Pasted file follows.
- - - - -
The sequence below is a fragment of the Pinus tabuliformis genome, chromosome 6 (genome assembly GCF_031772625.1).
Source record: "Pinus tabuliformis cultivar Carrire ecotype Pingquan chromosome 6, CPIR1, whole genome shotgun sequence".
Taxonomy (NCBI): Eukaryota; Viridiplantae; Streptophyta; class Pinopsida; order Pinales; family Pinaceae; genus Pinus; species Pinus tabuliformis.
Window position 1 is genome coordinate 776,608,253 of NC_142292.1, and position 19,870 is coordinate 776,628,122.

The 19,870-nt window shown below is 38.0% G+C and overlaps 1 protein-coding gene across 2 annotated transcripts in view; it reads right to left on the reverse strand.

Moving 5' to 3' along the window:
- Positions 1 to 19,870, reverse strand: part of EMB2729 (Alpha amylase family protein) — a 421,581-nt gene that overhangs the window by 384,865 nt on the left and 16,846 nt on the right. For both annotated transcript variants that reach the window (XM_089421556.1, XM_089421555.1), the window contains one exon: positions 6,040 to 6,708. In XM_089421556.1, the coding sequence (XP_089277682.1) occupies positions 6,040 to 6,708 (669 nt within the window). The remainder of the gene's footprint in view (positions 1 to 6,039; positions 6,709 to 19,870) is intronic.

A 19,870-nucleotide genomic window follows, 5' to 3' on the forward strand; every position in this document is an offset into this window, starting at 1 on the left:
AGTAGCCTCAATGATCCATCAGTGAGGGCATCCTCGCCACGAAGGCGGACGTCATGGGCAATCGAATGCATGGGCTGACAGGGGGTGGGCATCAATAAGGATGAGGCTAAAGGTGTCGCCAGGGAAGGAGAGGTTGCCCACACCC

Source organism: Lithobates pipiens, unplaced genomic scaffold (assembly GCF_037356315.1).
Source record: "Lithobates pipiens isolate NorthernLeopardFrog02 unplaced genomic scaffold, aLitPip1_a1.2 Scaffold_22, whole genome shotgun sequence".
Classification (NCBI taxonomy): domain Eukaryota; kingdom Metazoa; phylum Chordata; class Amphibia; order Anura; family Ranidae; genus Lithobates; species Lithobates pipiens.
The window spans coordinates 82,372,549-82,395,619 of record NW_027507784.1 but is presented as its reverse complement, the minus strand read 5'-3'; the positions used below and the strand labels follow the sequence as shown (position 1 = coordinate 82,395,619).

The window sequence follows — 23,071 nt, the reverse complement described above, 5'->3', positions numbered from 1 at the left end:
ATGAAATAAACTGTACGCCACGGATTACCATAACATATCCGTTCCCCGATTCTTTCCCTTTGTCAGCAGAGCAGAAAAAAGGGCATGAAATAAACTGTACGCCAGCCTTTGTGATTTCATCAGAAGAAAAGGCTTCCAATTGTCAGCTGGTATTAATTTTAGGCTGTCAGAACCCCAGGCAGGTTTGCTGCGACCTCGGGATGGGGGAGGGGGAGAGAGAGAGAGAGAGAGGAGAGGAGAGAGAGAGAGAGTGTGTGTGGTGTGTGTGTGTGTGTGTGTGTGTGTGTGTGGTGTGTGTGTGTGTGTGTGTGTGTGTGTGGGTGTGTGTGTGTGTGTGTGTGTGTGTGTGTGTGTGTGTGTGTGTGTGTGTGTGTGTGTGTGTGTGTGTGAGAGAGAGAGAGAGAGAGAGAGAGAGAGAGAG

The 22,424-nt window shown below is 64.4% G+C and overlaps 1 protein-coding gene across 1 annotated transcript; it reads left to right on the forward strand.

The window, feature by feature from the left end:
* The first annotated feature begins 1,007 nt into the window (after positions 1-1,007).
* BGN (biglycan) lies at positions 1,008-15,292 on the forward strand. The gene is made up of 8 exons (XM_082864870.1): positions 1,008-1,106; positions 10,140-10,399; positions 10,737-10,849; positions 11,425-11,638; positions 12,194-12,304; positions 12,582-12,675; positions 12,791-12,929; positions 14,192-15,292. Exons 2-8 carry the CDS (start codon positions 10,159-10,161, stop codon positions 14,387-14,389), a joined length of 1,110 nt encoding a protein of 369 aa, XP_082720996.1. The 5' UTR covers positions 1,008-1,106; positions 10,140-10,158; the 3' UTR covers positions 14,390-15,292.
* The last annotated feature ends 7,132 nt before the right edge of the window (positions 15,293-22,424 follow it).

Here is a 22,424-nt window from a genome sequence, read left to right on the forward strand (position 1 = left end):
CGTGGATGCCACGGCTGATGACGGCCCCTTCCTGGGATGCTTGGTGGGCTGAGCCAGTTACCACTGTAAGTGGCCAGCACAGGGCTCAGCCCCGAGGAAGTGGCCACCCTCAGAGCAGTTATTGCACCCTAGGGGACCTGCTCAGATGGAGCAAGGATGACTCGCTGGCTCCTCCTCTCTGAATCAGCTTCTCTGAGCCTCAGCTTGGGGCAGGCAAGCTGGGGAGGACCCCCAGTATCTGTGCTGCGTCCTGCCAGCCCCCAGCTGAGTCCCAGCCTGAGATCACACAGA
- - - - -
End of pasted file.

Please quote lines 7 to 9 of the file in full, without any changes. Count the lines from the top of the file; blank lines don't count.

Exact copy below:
- Positions 1 to 19,870, reverse strand: part of EMB2729 (Alpha amylase family protein) — a 421,581-nt gene that overhangs the window by 384,865 nt on the left and 16,846 nt on the right. For both annotated transcript variants that reach the window (XM_089421556.1, XM_089421555.1), the window contains one exon: positions 6,040 to 6,708. In XM_089421556.1, the coding sequence (XP_089277682.1) occupies positions 6,040 to 6,708 (669 nt within the window). The remainder of the gene's footprint in view (positions 1 to 6,039; positions 6,709 to 19,870) is intronic.

A 19,870-nucleotide genomic window follows, 5' to 3' on the forward strand; every position in this document is an offset into this window, starting at 1 on the left:
AGTAGCCTCAATGATCCATCAGTGAGGGCATCCTCGCCACGAAGGCGGACGTCATGGGCAATCGAATGCATGGGCTGACAGGGGGTGGGCATCAATAAGGATGAGGCTAAAGGTGTCGCCAGGGAAGGAGAGGTTGCCCACACCC